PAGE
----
|About the Book|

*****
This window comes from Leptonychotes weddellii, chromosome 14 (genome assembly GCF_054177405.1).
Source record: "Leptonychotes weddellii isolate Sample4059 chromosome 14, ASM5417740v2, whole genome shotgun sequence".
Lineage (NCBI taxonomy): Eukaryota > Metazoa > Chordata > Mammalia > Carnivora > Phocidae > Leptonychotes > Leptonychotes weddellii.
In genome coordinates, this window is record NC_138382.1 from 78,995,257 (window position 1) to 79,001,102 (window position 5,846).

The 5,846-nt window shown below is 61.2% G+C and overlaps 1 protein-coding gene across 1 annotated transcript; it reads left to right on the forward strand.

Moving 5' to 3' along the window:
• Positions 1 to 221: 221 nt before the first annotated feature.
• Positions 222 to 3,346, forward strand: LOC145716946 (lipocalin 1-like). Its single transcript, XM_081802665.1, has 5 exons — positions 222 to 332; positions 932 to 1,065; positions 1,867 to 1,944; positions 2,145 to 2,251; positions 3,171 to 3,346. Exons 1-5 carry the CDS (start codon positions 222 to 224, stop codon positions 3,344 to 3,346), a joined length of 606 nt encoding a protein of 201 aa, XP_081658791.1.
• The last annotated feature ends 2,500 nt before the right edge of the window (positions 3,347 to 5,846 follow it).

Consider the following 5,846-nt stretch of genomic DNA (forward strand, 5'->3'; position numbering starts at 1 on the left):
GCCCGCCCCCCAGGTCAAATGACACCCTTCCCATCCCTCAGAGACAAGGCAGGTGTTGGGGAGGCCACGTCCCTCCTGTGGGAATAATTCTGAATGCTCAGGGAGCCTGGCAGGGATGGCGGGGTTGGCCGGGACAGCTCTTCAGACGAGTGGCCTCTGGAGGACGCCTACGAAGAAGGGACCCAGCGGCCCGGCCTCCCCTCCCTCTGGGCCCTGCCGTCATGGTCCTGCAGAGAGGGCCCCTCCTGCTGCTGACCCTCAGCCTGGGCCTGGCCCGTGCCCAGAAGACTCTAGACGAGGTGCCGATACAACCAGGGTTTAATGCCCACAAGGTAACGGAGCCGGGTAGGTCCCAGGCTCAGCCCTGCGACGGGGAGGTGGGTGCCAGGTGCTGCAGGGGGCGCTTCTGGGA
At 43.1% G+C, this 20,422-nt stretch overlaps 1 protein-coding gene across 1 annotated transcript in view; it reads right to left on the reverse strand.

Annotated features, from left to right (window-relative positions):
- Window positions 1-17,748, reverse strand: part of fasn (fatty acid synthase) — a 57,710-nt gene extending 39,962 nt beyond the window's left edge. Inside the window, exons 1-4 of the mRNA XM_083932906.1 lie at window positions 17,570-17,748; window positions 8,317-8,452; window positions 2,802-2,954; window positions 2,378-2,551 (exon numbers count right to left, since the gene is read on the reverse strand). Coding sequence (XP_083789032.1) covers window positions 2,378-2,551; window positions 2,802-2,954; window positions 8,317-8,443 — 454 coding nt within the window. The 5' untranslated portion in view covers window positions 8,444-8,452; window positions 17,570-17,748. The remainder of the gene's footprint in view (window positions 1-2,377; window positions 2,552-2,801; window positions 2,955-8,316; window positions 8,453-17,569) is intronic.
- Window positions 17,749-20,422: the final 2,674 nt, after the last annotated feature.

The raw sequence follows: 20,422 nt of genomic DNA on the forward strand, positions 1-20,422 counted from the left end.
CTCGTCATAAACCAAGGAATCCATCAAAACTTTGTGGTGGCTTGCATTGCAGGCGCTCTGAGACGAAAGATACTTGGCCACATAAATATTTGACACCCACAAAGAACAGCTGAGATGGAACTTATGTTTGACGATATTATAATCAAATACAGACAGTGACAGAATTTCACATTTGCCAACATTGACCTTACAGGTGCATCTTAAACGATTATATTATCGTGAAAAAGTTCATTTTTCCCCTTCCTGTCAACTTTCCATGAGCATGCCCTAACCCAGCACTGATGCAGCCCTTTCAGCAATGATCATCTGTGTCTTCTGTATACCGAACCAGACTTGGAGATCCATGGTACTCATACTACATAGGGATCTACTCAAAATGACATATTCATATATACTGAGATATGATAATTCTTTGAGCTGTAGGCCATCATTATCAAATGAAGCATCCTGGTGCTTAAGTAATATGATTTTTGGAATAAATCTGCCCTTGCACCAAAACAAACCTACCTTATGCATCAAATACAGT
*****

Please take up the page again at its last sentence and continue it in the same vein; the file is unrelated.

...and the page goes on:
The Passages of Joy draws its title from Samuel Johnsons poem The Vanity of Human Wishes: Time hovered oer, impatient to destroy/And shuts up all the Passages of Joy. The book ends with a poem about a modern cab driver on a night shift in SanMoreThe Passages of Joy draws its title from Samuel Johnsons poem The Vanity of Human Wishes: Time hovered oer, impatient to destroy/And shuts up all the Passages of Joy. The book ends with a poem about a modern cab driver on a night shift in San Francisco. In between is accomplished and disturbing verse, dealing in part with the union, or the coincidence, of the old and the new- the ordered and the anarchic- the contemplated and the spontaneous—Johnson and the cabby.Gunn is concerned with both the experience of joy and its loss. A recurrent metaphor in the collection is the childhood game of Hide and Seek, at the end of which, fantastically, all the lost are found. Some poems are about coming to terms with loss or helping others to do so. There are also evocations of those helplessly unfit for joy (Slow Waker, The Cat and the Wind, Donahues Sister, The Victim). Sweet Things takes a more sardonic view, implying by juxtaposition the equivalence between sexual appetite and greed for sugar.Praising Gunns Selected Poems (1979), in the New Republic, Donald Davie wrote: The Renaissance styles—of life more than of writing—are invoked by Gunn not to judge the tawdry present, nor to keep it at arms length, but on the contrary so as to comprehend it in a way that extends to it not just compassion but dignity. Thom Gunn has spent the first half of his life in Britain and the second in California, which makes him something of an amphibian among poets in English. The poems in The Passages of Joy are rendered on both free verse and meter, and show him to be at the height of his powers.